A member of the climate activist group “Last Generation” who is currently being held in the Stadelheim correctional facility (JVA) has gone on a hunger strike. This was confirmed by both the group and the Munich police. At their request, an investigating judge had ordered that the man must remain in custody until December 2 as a preventive measure. However, the information as to when the 47-year-old Wolfgang M. stopped eating is contradictory.
A spokesman for the “Last Generation” confirmed a tweet according to which the hunger strike had already started last Thursday, i.e. has already lasted a week; Wolfgang M. still drinks water. According to police spokesman Andreas Franken on Wednesday, however, the activist only refused to accept the food for the first time this Tuesday and announced to the prison management that he would be on a hunger strike from now on. He was “continuing his resistance to the federal government’s destructive course in the climate collapse,” said the “Last Generation” on Tuesday evening on Twitter.
Wolfgang M. has been involved in several protests by climate activists in Munich in recent weeks. On the one hand, he is part of the “Scientist Rebellion” movement, an association of scientists from all over the world. At the end of October, they demonstrated with actions at the financial investor Blackrock on Lenbachplatz, in front of the Palace of Justice on Stachus and in the BMW World on the Mittlerer Ring for more rapid climate protection measures by the federal and state governments. On the other hand, M. also took part in traffic blockades of the “last generation” and was one of those who stuck to the Stachus on the street. “As an environmental engineer, he is on strike for the coalition of Scientist Rebellion, Last Generation and Co.”, it says in the Twitter message.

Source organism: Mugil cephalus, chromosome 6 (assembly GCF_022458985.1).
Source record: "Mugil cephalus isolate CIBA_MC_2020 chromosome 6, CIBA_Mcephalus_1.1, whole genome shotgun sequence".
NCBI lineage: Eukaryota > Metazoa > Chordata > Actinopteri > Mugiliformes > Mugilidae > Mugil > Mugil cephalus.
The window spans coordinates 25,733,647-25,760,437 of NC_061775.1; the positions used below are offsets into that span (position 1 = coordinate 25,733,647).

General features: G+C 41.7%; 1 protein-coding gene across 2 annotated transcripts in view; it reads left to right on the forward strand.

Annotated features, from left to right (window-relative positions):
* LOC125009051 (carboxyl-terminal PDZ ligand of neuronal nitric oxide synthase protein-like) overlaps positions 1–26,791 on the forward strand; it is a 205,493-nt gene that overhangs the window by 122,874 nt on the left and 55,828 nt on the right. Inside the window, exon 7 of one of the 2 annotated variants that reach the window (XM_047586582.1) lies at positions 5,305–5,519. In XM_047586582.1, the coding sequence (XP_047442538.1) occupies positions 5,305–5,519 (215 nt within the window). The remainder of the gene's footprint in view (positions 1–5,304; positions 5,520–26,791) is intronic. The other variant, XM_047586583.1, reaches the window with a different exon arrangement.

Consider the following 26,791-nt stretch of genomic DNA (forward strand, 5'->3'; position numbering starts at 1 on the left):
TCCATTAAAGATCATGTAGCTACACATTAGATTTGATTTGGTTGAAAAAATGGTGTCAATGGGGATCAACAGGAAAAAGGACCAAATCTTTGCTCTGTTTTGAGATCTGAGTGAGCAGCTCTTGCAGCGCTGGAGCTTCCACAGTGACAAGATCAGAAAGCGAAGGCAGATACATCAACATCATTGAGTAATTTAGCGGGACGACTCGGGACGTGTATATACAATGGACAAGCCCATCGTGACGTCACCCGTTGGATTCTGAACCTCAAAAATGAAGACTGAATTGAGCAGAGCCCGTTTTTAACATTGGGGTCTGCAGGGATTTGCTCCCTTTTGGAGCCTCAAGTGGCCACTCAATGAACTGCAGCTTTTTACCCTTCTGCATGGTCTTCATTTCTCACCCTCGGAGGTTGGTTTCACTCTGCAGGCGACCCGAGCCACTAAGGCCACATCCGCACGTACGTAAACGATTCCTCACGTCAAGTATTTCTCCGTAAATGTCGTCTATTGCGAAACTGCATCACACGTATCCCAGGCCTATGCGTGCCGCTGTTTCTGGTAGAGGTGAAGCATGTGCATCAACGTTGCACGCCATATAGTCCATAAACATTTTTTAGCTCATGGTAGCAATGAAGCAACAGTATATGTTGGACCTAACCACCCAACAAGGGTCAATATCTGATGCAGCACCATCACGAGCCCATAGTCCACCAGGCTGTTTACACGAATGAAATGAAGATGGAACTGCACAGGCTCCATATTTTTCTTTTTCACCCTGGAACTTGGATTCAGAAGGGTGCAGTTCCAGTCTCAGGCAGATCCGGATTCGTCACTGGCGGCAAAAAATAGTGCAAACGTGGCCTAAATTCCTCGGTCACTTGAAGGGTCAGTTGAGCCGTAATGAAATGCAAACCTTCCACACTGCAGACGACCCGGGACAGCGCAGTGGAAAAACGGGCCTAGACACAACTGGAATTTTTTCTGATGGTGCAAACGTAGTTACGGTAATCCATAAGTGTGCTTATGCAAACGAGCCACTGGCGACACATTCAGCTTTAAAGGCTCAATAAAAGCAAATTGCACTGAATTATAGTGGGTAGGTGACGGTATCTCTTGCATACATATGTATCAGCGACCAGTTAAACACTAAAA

There are currently 13 people still in custody in the prison
In the course of the protest actions in the past few weeks, the Munich police had obtained custody in a total of 33 cases from the Munich District Court. Most activists have since been released, with four activists being released at midnight on Monday. There are currently 13 people still in custody in the Stadelheim JVA, including Wolfgang M., who is on hunger strike. The police had applied for the maximum possible preventive detention of 30 days for them because they “had expressly announced that they would commit further criminal offences”, as stated in of a media release. It is also pointed out that the admissibility and duration of the deprivation of liberty are based on the Bavarian Police Tasks Act (PAG). However, this is highly controversial in legal circles. Constitutional lawsuits and complaints against the amendment of the PAG last summer are still pending; Critics consider the police measures granted therein to be disproportionate.
According to police spokesman Franken, however, none of the convicted activists have lodged a complaint or appeal against the detention: “The rights of those affected were protected by court-appointed or authorized lawyers,” said a media statement sent out in the afternoon.
According to the “Last Generation”, Wolfgang M. received a visit from representatives of the environmental movement for the first time on Wednesday, “he is doing well given the circumstances,” it said afterwards. Police spokesman Franken said that a hunger strike was nothing new for the Stadelheim prison. The patient is immediately presented to the medical service, examined, weighed and informed about the consequences of a hunger strike; then he will be “closely accompanied”.
A spokesman for the “Last Generation” said on Wednesday that Wolfgang M. would end his hunger strike immediately if any of the demands of the “Unite Against Climate Failure” coalition were met. Their demands include the government’s admission that the internationally agreed 1.5-degree target for global warming can no longer be met, a speed limit of 100 kilometers per hour or the reintroduction of the nine-euro ticket.